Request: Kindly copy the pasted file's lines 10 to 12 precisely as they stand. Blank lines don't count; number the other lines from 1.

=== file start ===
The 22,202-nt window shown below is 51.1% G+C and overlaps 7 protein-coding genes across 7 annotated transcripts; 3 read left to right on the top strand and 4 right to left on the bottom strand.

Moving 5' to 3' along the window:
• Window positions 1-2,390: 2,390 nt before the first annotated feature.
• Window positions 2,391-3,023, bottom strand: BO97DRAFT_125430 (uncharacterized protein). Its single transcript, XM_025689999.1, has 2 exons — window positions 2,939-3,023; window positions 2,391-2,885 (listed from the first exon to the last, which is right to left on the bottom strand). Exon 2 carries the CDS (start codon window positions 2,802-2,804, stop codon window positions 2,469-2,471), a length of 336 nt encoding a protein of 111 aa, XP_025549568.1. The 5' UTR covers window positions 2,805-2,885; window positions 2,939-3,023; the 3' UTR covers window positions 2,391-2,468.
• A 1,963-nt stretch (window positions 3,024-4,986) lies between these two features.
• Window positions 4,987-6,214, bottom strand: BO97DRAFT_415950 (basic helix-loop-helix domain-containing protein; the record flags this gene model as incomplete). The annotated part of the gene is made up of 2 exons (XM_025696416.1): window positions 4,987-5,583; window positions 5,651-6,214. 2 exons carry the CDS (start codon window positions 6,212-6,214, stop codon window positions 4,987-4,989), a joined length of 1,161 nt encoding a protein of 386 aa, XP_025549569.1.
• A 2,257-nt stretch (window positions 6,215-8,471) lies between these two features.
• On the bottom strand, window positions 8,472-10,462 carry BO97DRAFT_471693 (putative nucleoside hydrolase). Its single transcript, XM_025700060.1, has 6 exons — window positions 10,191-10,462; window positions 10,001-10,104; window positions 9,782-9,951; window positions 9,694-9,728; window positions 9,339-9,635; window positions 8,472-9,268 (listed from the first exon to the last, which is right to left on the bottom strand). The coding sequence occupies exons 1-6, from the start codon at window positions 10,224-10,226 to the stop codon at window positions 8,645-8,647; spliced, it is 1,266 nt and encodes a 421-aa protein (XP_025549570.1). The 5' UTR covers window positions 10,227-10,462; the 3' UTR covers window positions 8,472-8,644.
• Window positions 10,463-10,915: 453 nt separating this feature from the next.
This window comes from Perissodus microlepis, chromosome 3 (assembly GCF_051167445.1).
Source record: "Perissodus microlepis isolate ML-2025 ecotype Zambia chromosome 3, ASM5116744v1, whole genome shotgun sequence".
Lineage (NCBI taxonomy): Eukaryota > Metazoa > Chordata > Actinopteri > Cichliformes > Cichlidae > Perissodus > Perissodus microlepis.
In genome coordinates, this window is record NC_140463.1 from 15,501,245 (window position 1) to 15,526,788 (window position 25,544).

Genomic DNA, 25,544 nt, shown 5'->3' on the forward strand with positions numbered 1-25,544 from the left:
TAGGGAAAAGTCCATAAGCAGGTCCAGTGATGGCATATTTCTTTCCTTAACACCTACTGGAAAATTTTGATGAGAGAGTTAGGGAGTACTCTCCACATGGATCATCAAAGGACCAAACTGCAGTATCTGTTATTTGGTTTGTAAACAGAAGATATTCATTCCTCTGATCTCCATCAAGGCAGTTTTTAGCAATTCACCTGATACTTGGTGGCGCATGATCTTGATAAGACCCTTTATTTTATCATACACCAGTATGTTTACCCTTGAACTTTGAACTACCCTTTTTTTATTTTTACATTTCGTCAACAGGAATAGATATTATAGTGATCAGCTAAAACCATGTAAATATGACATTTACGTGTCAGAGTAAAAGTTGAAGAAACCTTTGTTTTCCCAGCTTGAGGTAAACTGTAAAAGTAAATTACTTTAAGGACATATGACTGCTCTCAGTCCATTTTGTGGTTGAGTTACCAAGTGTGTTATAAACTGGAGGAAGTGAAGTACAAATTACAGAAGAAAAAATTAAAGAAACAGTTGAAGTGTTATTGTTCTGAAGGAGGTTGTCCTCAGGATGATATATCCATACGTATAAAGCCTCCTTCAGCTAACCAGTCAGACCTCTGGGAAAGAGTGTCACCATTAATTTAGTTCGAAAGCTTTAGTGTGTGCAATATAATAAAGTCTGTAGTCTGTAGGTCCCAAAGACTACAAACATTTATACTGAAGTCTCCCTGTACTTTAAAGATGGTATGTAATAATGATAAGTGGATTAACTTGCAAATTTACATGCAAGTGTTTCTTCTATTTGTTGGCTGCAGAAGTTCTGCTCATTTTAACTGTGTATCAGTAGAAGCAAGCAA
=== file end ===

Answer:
This window comes from Perissodus microlepis, chromosome 3 (assembly GCF_051167445.1).
Source record: "Perissodus microlepis isolate ML-2025 ecotype Zambia chromosome 3, ASM5116744v1, whole genome shotgun sequence".
Lineage (NCBI taxonomy): Eukaryota > Metazoa > Chordata > Actinopteri > Cichliformes > Cichlidae > Perissodus > Perissodus microlepis.